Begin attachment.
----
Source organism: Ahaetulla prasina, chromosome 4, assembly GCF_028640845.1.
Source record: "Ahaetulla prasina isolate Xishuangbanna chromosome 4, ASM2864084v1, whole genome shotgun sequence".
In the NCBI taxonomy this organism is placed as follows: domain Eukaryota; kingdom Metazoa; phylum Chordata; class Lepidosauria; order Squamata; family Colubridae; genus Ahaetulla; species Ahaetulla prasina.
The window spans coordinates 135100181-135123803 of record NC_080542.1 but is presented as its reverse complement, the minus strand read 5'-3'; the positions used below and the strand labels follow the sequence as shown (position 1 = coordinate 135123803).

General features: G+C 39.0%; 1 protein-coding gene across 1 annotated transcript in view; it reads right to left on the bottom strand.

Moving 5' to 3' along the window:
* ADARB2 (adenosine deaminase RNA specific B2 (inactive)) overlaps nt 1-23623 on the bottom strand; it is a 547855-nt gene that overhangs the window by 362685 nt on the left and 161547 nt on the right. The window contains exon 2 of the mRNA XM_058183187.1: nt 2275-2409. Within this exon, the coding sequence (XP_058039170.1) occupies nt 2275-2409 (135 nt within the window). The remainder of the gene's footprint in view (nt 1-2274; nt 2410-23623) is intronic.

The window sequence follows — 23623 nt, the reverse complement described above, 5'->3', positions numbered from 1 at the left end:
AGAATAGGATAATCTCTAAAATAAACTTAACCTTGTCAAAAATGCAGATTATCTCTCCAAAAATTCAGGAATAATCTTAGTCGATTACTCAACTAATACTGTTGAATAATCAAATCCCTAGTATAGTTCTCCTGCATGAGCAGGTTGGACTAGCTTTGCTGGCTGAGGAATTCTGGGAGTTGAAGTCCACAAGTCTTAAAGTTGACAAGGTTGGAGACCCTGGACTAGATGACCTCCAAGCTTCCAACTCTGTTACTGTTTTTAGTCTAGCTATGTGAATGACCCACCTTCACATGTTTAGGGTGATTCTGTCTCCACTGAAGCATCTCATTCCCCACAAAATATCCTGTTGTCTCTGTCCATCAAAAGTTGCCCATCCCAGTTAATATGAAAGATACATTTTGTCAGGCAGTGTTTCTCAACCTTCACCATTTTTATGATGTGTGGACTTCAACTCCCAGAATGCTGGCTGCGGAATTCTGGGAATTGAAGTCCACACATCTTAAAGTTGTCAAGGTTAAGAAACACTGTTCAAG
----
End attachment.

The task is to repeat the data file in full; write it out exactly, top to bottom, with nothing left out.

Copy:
Source organism: Ahaetulla prasina, chromosome 4, assembly GCF_028640845.1.
Source record: "Ahaetulla prasina isolate Xishuangbanna chromosome 4, ASM2864084v1, whole genome shotgun sequence".
In the NCBI taxonomy this organism is placed as follows: domain Eukaryota; kingdom Metazoa; phylum Chordata; class Lepidosauria; order Squamata; family Colubridae; genus Ahaetulla; species Ahaetulla prasina.
The window spans coordinates 135100181-135123803 of record NC_080542.1 but is presented as its reverse complement, the minus strand read 5'-3'; the positions used below and the strand labels follow the sequence as shown (position 1 = coordinate 135123803).

General features: G+C 39.0%; 1 protein-coding gene across 1 annotated transcript in view; it reads right to left on the bottom strand.

Moving 5' to 3' along the window:
* ADARB2 (adenosine deaminase RNA specific B2 (inactive)) overlaps nt 1-23623 on the bottom strand; it is a 547855-nt gene that overhangs the window by 362685 nt on the left and 161547 nt on the right. The window contains exon 2 of the mRNA XM_058183187.1: nt 2275-2409. Within this exon, the coding sequence (XP_058039170.1) occupies nt 2275-2409 (135 nt within the window). The remainder of the gene's footprint in view (nt 1-2274; nt 2410-23623) is intronic.

The window sequence follows — 23623 nt, the reverse complement described above, 5'->3', positions numbered from 1 at the left end:
AGAATAGGATAATCTCTAAAATAAACTTAACCTTGTCAAAAATGCAGATTATCTCTCCAAAAATTCAGGAATAATCTTAGTCGATTACTCAACTAATACTGTTGAATAATCAAATCCCTAGTATAGTTCTCCTGCATGAGCAGGTTGGACTAGCTTTGCTGGCTGAGGAATTCTGGGAGTTGAAGTCCACAAGTCTTAAAGTTGACAAGGTTGGAGACCCTGGACTAGATGACCTCCAAGCTTCCAACTCTGTTACTGTTTTTAGTCTAGCTATGTGAATGACCCACCTTCACATGTTTAGGGTGATTCTGTCTCCACTGAAGCATCTCATTCCCCACAAAATATCCTGTTGTCTCTGTCCATCAAAAGTTGCCCATCCCAGTTAATATGAAAGATACATTTTGTCAGGCAGTGTTTCTCAACCTTCACCATTTTTATGATGTGTGGACTTCAACTCCCAGAATGCTGGCTGCGGAATTCTGGGAATTGAAGTCCACACATCTTAAAGTTGTCAAGGTTAAGAAACACTGTTCAAG